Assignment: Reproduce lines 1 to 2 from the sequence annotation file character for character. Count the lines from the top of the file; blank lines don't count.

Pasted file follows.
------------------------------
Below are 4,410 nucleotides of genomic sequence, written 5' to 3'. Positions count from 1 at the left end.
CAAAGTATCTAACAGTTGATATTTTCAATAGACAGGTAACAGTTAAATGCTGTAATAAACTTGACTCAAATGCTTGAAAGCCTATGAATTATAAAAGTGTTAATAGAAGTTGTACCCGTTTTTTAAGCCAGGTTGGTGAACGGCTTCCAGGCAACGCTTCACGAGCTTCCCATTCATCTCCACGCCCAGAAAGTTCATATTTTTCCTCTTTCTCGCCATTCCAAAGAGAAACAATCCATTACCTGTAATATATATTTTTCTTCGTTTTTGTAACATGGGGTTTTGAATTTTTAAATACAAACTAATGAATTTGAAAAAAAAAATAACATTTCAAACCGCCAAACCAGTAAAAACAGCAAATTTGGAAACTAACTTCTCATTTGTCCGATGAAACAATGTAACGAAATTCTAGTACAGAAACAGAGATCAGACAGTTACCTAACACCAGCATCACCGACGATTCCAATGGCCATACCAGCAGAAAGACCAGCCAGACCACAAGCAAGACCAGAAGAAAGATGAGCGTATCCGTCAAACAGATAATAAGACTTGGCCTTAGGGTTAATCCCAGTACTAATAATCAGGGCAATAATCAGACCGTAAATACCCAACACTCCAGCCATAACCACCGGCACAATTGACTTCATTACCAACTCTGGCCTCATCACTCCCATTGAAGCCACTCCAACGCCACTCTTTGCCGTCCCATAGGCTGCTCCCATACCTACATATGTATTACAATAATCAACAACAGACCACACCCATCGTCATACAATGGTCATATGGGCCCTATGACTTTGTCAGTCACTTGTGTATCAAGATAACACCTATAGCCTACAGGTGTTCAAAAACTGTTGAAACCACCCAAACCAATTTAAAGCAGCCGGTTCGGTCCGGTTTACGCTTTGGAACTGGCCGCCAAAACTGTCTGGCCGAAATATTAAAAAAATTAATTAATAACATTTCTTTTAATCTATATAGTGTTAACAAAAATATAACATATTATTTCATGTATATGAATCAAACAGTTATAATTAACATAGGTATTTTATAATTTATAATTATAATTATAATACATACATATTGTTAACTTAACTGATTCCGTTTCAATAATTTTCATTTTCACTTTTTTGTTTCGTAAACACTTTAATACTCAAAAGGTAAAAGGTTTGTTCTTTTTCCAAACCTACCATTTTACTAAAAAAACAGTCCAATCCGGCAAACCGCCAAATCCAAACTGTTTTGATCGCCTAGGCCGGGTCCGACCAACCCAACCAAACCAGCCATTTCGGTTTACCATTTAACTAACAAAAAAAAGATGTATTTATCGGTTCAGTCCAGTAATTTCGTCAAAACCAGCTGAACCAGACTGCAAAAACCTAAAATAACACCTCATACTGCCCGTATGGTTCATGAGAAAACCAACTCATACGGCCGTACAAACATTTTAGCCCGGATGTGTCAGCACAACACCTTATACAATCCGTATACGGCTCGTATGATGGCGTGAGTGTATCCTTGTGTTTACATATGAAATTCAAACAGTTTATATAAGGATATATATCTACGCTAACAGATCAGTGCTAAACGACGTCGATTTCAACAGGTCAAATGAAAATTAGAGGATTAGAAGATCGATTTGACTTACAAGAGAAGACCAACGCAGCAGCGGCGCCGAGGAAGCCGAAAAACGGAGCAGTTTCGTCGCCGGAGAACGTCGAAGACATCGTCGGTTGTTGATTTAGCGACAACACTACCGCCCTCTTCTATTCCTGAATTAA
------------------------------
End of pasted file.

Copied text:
Below are 4,410 nucleotides of genomic sequence, written 5' to 3'. Positions count from 1 at the left end.
CAAAGTATCTAACAGTTGATATTTTCAATAGACAGGTAACAGTTAAATGCTGTAATAAACTTGACTCAAATGCTTGAAAGCCTATGAATTATAAAAGTGTTAATAGAAGTTGTACCCGTTTTTTAAGCCAGGTTGGTGAACGGCTTCCAGGCAACGCTTCACGAGCTTCCCATTCATCTCCACGCCCAGAAAGTTCATATTTTTCCTCTTTCTCGCCATTCCAAAGAGAAACAATCCATTACCTGTAATATATATTTTTCTTCGTTTTTGTAACATGGGGTTTTGAATTTTTAAATACAAACTAATGAATTTGAAAAAAAAAATAACATTTCAAACCGCCAAACCAGTAAAAACAGCAAATTTGGAAACTAACTTCTCATTTGTCCGATGAAACAATGTAACGAAATTCTAGTACAGAAACAGAGATCAGACAGTTACCTAACACCAGCATCACCGACGATTCCAATGGCCATACCAGCAGAAAGACCAGCCAGACCACAAGCAAGACCAGAAGAAAGATGAGCGTATCCGTCAAACAGATAATAAGACTTGGCCTTAGGGTTAATCCCAGTACTAATAATCAGGGCAATAATCAGACCGTAAATACCCAACACTCCAGCCATAACCACCGGCACAATTGACTTCATTACCAACTCTGGCCTCATCACTCCCATTGAAGCCACTCCAACGCCACTCTTTGCCGTCCCATAGGCTGCTCCCATACCTACATATGTATTACAATAATCAACAACAGACCACACCCATCGTCATACAATGGTCATATGGGCCCTATGACTTTGTCAGTCACTTGTGTATCAAGATAACACCTATAGCCTACAGGTGTTCAAAAACTGTTGAAACCACCCAAACCAATTTAAAGCAGCCGGTTCGGTCCGGTTTACGCTTTGGAACTGGCCGCCAAAACTGTCTGGCCGAAATATTAAAAAAATTAATTAATAACATTTCTTTTAATCTATATAGTGTTAACAAAAATATAACATATTATTTCATGTATATGAATCAAACAGTTATAATTAACATAGGTATTTTATAATTTATAATTATAATTATAATACATACATATTGTTAACTTAACTGATTCCGTTTCAATAATTTTCATTTTCACTTTTTTGTTTCGTAAACACTTTAATACTCAAAAGGTAAAAGGTTTGTTCTTTTTCCAAACCTACCATTTTACTAAAAAAACAGTCCAATCCGGCAAACCGCCAAATCCAAACTGTTTTGATCGCCTAGGCCGGGTCCGACCAACCCAACCAAACCAGCCATTTCGGTTTACCATTTAACTAACAAAAAAAAGATGTATTTATCGGTTCAGTCCAGTAATTTCGTCAAAACCAGCTGAACCAGACTGCAAAAACCTAAAATAACACCTCATACTGCCCGTATGGTTCATGAGAAAACCAACTCATACGGCCGTACAAACATTTTAGCCCGGATGTGTCAGCACAACACCTTATACAATCCGTATACGGCTCGTATGATGGCGTGAGTGTATCCTTGTGTTTACATATGAAATTCAAACAGTTTATATAAGGATATATATCTACGCTAACAGATCAGTGCTAAACGACGTCGATTTCAACAGGTCAAATGAAAATTAGAGGATTAGAAGATCGATTTGACTTACAAGAGAAGACCAACGCAGCAGCGGCGCCGAGGAAGCCGAAAAACGGAGCAGTTTCGTCGCCGGAGAACGTCGAAGACATCGTCGGTTGTTGATTTAGCGACAACACTACCGCCCTCTTCTATTCCTGAATTAA